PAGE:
Tough times in 2020: What not to cut back on

what not to cut back on

Tough times in 2020: What not to cut back on

Has the Covid-19 pandemic been an opportunity? Without doubt – nobody wanted a global pandemic, but in some way, being forced into lockdown forced us to think differently. We often defer so many things we know we should be doing but simply put off for another day. Lockdown may have provided the opportunity for you to take stock of what is important and what is not. And for many, this includes what not to cut back on.

As global economies reduced to essential services, most of us felt the pinch in our pockets. Although many people spent less as the economy was practically closed, the vast majority of people earned less income too. South Africa was no exception with poor economic growth before lockdown.

The hard lockdown for many of us brought that moment of realisation: what now, where can I cut costs?

The best starting point for cutting costs is to do a budget. This is textbook managing-your-finances-101 and will establish where you spend your money. Then prioritise these expenses: consider if the expense is essential, income-generating or a luxury you can do without. Also consider what the short-/long-term impact of cutting the expense could be. And, most importantly, understand what not to cut back on.

What not to cut back on?

Insurance

Don’t cancel your contract or stop paying the premiums (causing the contract to lapse). Rather review your risk benefits to establish if you are appropriately insured. Cancelling the contract or leaving it to lapse could result in a far greater financial impact. Applying for a new insurance contract in the future could mean higher premiums or excluded benefits due to age or deterioration in your health.

For those with personal insurance contracts and insurance provided by your company group scheme, there may be some overlapping benefits. If you have both, check if there is a continuation option on your group scheme benefits. This option will allow you to continue with the group benefit in your personal capacity should you leave your employer. The continuation option does not need full underwriting – usually only an HIV test. While employed and on the group scheme your monthly insurance costs are usually much lower than your personal insurance as the cost is spread out across the entire company. If you have both group and personal risk benefits with a continuation option and find you are over-insured or with overlapping benefits, you could reduce your personal insurance.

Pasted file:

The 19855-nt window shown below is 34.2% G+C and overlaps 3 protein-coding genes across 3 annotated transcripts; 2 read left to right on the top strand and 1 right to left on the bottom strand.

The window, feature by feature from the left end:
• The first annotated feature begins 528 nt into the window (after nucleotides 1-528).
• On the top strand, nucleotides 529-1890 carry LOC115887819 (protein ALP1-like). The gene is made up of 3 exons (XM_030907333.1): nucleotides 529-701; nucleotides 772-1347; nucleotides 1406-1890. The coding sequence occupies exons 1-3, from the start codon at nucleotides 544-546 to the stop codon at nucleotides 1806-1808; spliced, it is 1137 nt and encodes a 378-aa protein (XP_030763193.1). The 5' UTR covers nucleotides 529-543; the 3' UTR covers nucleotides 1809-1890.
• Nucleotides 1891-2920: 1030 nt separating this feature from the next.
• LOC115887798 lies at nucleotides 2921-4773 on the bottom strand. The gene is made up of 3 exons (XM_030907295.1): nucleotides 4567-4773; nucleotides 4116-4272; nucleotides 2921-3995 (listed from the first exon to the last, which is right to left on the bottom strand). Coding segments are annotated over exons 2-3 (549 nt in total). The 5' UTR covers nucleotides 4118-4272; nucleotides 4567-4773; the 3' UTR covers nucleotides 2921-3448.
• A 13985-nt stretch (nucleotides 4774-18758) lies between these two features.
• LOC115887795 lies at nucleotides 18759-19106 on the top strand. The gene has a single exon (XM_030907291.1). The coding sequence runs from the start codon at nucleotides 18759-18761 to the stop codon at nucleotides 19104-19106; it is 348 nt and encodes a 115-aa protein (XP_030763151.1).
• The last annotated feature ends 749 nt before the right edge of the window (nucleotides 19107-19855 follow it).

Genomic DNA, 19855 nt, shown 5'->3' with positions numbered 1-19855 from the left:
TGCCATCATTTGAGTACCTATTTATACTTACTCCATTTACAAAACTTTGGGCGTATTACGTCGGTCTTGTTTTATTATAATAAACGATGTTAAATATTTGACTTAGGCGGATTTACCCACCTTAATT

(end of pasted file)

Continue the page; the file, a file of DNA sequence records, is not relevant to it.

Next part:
Medical aid

For the obvious reason that there is potentially a higher probability of needing medical aid during a pandemic, it would not be wise to cut this expense out completely. As with your insurance, rather review your medical plan for appropriateness. It is always possible to downgrade to a more cost-effective plan at any point in the year if you are not using all the benefits of the plan optimally.

Mortgage/bond repayments

Often the biggest monthly expense is our bond repayments – the debt that keeps you awake at night. Instead of missing a payment, rather contact your bond provider to find out if there are any relief options available. Missing debt repayments can affect your credit-risk rating, or even worse, the bank repossessing the asset.

Saving for retirement

Monthly contributions towards investments would seem the obvious first choice to cut costs. You may want to stop saving for a while to increase monthly cash flow. However, you should fully understand the nature of the product before terminating the contribution. There are many old-style investment products still on the market with maturity dates and penalties if those maturity dates are not met. Terminating the contribution could result in a hefty penalty. Other investment products offer tax-saving benefits that help reduce your income tax leading to a greater financial benefit. Some investment products have ancillary risk benefits that will lapse if contributions are stopped. Consider these products with ancillary risk benefits  together with your other insurance benefits.

If you need to stop contributing towards investments, start with the most flexible products – without penalties, ancillary or tax-saving benefits.

The great realisation: what you can cut back on

Perhaps the greatness of lockdown was the realisation many of us had: it is possible to live differently. And so, we were forced to adapt. Our day-to-day environment had changed, work was different and so became our spending. We didn’t buy that cup of coffee every day on our way to work. We prepared more meals with fresh ingredients instead of eating at restaurants or buying take-aways. Wasteful expenditure reduced and it was easier to not spend compulsively on things we didn’t actually need.

What we need to take from this realisation is that when things return to some normality, do we need to revert to our wasteful ways? Do we really have to buy that cup of coffee each day? Are we really making use of that gym contract? Do we actually watch DStv? Ask yourself these questions and then see if you have adapted to do things differently.

Easy costs to cut

Shopping online is another great way to save time and money. As well as, hopefully, less compulsive buying! If you are working from home and travelling less give your car insurance company a call to negotiate your monthly premium.

Even if you were one of the fortunate ones to keep your head above water, don’t you want to waste less? Rather channel that bit of extra cash to secure a brighter future.

 

Matthew Erskine CFP® is a financial planner at Netto Invest.

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